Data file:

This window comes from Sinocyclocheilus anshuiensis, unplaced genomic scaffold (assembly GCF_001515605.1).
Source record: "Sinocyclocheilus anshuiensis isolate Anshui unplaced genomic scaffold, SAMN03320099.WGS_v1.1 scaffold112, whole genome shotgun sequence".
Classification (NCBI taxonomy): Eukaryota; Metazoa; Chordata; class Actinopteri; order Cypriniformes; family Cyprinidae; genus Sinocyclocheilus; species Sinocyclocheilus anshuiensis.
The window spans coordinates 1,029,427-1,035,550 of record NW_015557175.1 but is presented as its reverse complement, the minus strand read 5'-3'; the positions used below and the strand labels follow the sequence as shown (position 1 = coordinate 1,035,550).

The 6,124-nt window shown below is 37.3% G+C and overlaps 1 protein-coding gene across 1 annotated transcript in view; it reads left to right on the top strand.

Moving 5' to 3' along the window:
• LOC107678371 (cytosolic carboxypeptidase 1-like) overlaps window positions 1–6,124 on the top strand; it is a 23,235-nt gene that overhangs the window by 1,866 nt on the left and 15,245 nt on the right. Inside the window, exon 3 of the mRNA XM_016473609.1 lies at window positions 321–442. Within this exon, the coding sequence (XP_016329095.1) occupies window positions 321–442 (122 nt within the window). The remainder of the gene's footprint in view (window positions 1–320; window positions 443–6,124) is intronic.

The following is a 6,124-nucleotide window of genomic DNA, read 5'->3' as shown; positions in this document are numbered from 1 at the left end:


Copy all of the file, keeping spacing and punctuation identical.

This window comes from Sinocyclocheilus anshuiensis, unplaced genomic scaffold (assembly GCF_001515605.1).
Source record: "Sinocyclocheilus anshuiensis isolate Anshui unplaced genomic scaffold, SAMN03320099.WGS_v1.1 scaffold112, whole genome shotgun sequence".
Classification (NCBI taxonomy): Eukaryota; Metazoa; Chordata; class Actinopteri; order Cypriniformes; family Cyprinidae; genus Sinocyclocheilus; species Sinocyclocheilus anshuiensis.
The window spans coordinates 1,029,427-1,035,550 of record NW_015557175.1 but is presented as its reverse complement, the minus strand read 5'-3'; the positions used below and the strand labels follow the sequence as shown (position 1 = coordinate 1,035,550).

The 6,124-nt window shown below is 37.3% G+C and overlaps 1 protein-coding gene across 1 annotated transcript in view; it reads left to right on the top strand.

Moving 5' to 3' along the window:
• LOC107678371 (cytosolic carboxypeptidase 1-like) overlaps window positions 1–6,124 on the top strand; it is a 23,235-nt gene that overhangs the window by 1,866 nt on the left and 15,245 nt on the right. Inside the window, exon 3 of the mRNA XM_016473609.1 lies at window positions 321–442. Within this exon, the coding sequence (XP_016329095.1) occupies window positions 321–442 (122 nt within the window). The remainder of the gene's footprint in view (window positions 1–320; window positions 443–6,124) is intronic.

The following is a 6,124-nucleotide window of genomic DNA, read 5'->3' as shown; positions in this document are numbered from 1 at the left end: